- Bob Harig, Senior Golf Writer
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SYDNEY -- Before getting ahead of ourselves, it is important to keep in mind that Tiger Woods has teased the golf world with glimpses of the past, made many believe he was on the way back to greatness when he ultimately was not.
He has contended at three majors championships in the two years since his personal and professional life crumbled in scandal, and missed two due to injury. We thought he had turned a significant corner late last year when he led the Chevron World Challenge through three rounds and lost in a playoff.
There have been enough false alarms in the past 18 months to make the doubters truly want to see smoke, and who could blame them?
Until Friday at the Australian Open, Woods had not led a tournament since the Masters; he had not led after a round since the Chevron last December. And it had been since the 2009 Australian Masters -- his last victory, almost two years to the day -- that he led after any round of a full-field event.
So nobody is scurrying to the balcony just yet looking for fire trucks.
But something about this does seem different. Woods' 67 at The Lakes Golf Club was not flawless, but neither was it a smoke-and-mirrors type of round in which he squeezed every bit out of it. In truth, Woods hit the ball well enough to score better. The 5-under effort appeared easy. He made his first two bogeys of the tournament, but he's now made 11 birdies in 36 holes.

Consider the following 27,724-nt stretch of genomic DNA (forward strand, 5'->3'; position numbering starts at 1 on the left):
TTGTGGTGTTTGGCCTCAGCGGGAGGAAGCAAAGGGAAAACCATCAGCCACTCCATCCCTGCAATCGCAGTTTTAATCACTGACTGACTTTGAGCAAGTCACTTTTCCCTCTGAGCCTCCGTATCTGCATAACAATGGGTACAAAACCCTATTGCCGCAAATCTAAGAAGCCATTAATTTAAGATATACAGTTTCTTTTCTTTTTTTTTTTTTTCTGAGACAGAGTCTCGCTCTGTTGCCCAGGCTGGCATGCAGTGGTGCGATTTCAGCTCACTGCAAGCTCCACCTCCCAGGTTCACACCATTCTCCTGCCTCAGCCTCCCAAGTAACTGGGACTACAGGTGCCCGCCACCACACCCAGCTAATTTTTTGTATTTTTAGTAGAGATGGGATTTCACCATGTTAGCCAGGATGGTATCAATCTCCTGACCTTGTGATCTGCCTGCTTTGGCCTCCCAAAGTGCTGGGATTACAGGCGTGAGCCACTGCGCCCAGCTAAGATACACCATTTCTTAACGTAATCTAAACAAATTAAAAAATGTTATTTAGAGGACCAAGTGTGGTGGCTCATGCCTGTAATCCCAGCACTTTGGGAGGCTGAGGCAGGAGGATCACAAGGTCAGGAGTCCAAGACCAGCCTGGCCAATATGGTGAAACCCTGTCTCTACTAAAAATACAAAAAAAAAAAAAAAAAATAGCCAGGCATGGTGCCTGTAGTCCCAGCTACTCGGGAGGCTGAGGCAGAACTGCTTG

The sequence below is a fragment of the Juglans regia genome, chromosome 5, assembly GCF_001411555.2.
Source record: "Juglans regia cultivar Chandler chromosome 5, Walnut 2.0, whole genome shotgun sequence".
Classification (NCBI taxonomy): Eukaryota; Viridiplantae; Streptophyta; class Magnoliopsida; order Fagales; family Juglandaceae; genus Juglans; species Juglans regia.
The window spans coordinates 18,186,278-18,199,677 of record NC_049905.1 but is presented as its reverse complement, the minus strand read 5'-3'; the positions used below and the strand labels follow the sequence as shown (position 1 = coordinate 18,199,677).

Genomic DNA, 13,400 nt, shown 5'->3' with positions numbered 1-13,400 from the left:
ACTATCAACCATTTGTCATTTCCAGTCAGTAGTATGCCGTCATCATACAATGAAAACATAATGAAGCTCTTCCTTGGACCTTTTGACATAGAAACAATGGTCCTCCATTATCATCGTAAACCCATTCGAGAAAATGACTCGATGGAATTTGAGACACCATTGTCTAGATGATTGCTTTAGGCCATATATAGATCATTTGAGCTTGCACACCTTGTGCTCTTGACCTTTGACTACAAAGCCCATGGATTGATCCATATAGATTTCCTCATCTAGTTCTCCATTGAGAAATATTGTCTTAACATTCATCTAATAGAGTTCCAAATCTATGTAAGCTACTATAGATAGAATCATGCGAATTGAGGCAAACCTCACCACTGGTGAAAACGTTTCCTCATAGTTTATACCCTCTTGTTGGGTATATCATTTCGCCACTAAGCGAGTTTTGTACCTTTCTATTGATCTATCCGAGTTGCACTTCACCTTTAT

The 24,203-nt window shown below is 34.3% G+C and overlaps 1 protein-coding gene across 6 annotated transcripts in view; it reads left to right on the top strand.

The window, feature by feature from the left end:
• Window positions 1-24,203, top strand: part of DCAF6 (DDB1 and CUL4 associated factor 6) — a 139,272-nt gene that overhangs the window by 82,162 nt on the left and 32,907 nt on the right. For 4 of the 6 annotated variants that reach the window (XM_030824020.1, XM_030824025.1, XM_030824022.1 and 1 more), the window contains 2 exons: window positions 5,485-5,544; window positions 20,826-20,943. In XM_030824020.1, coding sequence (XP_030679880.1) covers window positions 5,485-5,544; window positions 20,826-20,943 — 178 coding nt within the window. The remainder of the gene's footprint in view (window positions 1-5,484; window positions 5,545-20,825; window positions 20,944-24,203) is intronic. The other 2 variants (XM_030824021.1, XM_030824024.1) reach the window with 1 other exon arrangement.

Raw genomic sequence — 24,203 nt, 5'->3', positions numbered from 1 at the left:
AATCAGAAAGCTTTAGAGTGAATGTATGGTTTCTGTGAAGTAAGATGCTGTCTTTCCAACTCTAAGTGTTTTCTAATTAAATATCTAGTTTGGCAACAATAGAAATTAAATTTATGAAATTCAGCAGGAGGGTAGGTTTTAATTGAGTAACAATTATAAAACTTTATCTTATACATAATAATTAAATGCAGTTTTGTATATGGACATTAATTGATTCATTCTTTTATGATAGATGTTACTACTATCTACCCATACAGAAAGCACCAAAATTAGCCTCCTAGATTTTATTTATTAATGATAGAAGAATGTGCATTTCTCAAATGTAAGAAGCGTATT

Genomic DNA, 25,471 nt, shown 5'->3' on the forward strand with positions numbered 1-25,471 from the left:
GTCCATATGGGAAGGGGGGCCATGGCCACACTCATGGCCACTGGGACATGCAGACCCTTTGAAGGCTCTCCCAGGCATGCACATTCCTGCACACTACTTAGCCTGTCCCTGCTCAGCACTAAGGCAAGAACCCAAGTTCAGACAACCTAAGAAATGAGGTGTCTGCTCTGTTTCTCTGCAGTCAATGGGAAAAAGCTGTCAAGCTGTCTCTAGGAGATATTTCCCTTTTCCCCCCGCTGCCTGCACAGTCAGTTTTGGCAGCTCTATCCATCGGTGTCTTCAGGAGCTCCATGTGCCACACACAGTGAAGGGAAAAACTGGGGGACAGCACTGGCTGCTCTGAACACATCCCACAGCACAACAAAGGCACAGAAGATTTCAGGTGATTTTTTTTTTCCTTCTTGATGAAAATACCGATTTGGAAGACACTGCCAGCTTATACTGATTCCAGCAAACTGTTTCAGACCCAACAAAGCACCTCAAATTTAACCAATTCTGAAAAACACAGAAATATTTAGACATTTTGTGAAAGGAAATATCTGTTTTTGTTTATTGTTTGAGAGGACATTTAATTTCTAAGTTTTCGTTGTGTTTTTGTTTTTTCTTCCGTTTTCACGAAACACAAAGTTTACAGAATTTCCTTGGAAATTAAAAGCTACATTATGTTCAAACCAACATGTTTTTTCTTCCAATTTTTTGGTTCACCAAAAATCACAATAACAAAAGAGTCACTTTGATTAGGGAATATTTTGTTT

And golf fans crowded around every tee box, down every fairway, near every green to witness the 14-time major champion take another step in his long journey.
"He's hitting it really good and he's hitting that driver straight, too,'' said Australian Jason Day, who played with Woods during the first two rounds and is two strokes back of the 36-hole lead. "The thing is, when he missed it, it's not big misses, it's pretty small misses. It looks like he's controlling the ball pretty well. He looks comfortable with his swing.''
That might be just as important as any score Woods shoots, because the uneasiness he often exhibited was real. Woods could string a bunch of good shots, good holes together. But he could not sustain it. There were times he looked uncomfortable, the rehearsals of his swing off to the side a clue. A golf swing needs to become natural, not mechanical.
Remember at the PGA Championship when Woods was 3 under through five holes? At that point, he tried to play naturally, going without mechanical thought, and the move proved to be a disaster. He wasn't ready yet. A year after going to work with Sean Foley, Woods had hit a low point, shooting 10 over par for two rounds.
That was three months ago, and all the talk about putting in reps and playing every day at home in South Florida and getting back to training and practicing appears to be on target.
Day, 24, who finished runner-up at both the Masters and U.S. Open this year, might not be the perfect source on all things Tiger -- this was the first time they have played together -- but he at least brings to the discussion considerable knowledge and admiration.